Standards in the audit cycle are interim targets. This means that it is legitimate to set an early standard that is below the SPHERE standard because it is a milestone on the path to meeting the SPHERE standard. The SPHERE standard should also be seen as just a milestone on the path to best practice.
Box 1 illustrates the use of the audit cycle as a framework for coverage monitoring.
Box 1: Coverage, coverage limits, and audit
The pattern of coverage presented in Figure 3 may be interpreted as coverage increasing until it meets a limit that is imposed by the barriers and bottlenecks that act to limit coverage (Figure 5).
The process of audit using a coverage assessment technique such as SQUEAC aims to discover and address barriers and bottlenecks in order to improve coverage. The process is ongoing (either periodic, continuous, or a mixture of both) so that progress can be monitored and new barriers and bottlenecks (e.g. due to seasonality or unintended consequences of reform) identified and addressed. Coverage under audit will usually follow a bumpy trajectory (Figure 6).
It is important that audit continues after high coverage is achieved in order to confirm that good practice is being sustained and to identify and address new barriers and bottlenecks.
Standards such as those proposed by SPHERE are not without value. There is room for improvement. There is need for well-defined and nuanced standards. In this article we have proposed:
- Coverage standards be applied everywhere rather than as an overall average that might not apply anywhere.
- Coverage standards include context specific time elements which may be influenced by spatial factors.
- Coverage standards should be part of a monitoring and evaluation framework designed to provide continuous and incremental improvements to programming. We propose the audit cycle for this.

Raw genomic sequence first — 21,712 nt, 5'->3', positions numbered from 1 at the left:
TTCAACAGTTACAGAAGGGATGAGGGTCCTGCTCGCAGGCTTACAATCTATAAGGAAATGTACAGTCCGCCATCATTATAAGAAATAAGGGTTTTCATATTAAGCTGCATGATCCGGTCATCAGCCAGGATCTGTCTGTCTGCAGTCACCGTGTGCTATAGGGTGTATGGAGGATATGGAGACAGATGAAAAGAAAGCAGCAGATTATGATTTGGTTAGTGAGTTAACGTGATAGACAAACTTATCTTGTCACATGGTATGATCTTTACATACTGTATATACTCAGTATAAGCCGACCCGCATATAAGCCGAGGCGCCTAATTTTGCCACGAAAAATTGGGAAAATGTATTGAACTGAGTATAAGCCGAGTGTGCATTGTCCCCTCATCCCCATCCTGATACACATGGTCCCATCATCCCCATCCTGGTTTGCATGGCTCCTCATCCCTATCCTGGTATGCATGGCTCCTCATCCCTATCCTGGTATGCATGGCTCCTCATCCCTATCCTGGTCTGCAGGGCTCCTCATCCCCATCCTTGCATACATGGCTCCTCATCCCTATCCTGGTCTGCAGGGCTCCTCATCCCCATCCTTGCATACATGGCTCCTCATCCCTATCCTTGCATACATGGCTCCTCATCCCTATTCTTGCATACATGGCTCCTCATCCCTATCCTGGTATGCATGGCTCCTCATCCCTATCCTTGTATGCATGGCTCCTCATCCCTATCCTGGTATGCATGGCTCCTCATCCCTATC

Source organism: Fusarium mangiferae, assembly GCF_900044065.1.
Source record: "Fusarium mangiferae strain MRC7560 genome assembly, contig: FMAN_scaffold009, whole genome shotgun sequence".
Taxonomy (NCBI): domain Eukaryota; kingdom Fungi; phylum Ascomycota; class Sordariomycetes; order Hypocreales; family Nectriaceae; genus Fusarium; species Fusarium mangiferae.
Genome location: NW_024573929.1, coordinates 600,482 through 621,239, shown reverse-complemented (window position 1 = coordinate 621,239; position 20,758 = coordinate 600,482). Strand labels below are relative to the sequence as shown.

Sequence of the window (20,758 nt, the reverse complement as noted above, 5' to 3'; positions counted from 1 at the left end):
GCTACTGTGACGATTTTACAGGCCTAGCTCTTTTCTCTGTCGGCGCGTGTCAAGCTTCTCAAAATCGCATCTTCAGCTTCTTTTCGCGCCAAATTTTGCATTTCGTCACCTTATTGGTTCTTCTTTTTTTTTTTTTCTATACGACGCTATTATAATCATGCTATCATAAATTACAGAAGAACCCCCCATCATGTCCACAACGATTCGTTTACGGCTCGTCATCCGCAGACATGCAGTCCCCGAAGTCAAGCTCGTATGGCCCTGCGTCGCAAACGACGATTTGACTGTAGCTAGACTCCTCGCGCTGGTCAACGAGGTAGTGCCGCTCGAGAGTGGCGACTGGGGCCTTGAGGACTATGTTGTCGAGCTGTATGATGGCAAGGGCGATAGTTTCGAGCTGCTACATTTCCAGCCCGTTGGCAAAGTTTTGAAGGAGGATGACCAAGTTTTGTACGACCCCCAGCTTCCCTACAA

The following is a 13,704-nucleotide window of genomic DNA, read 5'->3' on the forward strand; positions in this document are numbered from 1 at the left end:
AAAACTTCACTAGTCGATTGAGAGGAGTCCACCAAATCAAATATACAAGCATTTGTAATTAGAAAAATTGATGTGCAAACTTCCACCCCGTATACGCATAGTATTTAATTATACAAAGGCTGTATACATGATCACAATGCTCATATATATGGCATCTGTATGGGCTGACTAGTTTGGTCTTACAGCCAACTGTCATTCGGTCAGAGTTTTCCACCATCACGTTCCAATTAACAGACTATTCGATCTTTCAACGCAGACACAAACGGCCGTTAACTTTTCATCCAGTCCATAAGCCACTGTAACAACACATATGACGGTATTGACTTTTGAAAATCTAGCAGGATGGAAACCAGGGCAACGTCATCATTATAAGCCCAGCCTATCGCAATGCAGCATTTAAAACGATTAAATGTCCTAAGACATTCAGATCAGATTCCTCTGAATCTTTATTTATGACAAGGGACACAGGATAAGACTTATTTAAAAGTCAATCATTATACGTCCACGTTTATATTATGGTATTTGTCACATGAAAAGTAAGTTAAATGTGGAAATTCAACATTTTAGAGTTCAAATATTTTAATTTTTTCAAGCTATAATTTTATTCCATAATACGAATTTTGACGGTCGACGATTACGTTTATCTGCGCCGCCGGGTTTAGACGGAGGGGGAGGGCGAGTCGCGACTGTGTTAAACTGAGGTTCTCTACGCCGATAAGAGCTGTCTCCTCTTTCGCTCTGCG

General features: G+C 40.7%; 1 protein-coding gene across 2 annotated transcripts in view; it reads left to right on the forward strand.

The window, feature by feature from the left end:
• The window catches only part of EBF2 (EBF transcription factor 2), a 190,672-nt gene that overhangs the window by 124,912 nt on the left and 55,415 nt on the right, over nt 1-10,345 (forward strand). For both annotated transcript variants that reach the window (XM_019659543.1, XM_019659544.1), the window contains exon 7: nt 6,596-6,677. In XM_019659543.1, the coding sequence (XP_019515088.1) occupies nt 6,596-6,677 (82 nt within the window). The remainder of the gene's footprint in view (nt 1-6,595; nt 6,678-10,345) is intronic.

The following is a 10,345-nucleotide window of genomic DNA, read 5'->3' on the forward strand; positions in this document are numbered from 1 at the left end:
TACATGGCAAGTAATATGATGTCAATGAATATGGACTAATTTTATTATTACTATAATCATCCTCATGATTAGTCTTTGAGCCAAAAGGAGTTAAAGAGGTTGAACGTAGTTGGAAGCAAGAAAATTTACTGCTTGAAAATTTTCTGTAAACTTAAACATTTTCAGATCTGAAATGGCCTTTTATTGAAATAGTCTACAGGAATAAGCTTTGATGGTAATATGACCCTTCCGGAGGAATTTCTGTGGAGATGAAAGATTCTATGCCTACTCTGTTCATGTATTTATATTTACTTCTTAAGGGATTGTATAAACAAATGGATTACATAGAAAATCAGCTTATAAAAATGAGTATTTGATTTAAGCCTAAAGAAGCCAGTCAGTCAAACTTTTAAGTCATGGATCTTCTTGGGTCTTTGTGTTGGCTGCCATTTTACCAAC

These proposed changes to the current SPHERE coverage standards require assessment tools that can map need and coverage. They also require organisations that have the skills and the will to apply these tools and move the coverage monitoring agenda forward. We already have tools (i.e. SQUEAC, SLEAC, CSAS, S3M surveys and the audit cycle) and organisations (e.g. The Coverage Monitoring Network) to facilitate some of these proposals. Further work is required on developing tools that can map need.
For more information, contact: Saul Guerrero, email: email@example.com
1Those who travel from place to place, especially based in places for relatively short periods of time, e.g. nomadic pastoralism, nomadic hunter-gathering, itinerant craftspeople /traders/workers, show people, gypsies, tinkers, travellers, squatters
2SQUEAC: Semi-Quantitative Evaluation of Access and Coverage; SLEAC: Simplified LQAS Evaluation of Access and Coverage; S3M: Simple Spatial Survey Method. See overview at http://www.brixtonhealth.com/updateRAM02.pdf
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Reference this page
Ernest Guevarra, Saul Guerrero and Mark Myatt (). Considerations regarding coverage standards for selective feeding programmes. Field Exchange 46: Special focus on urban food security & nutrition, September 2013. p19. www.ennonline.net/fex/46/considerations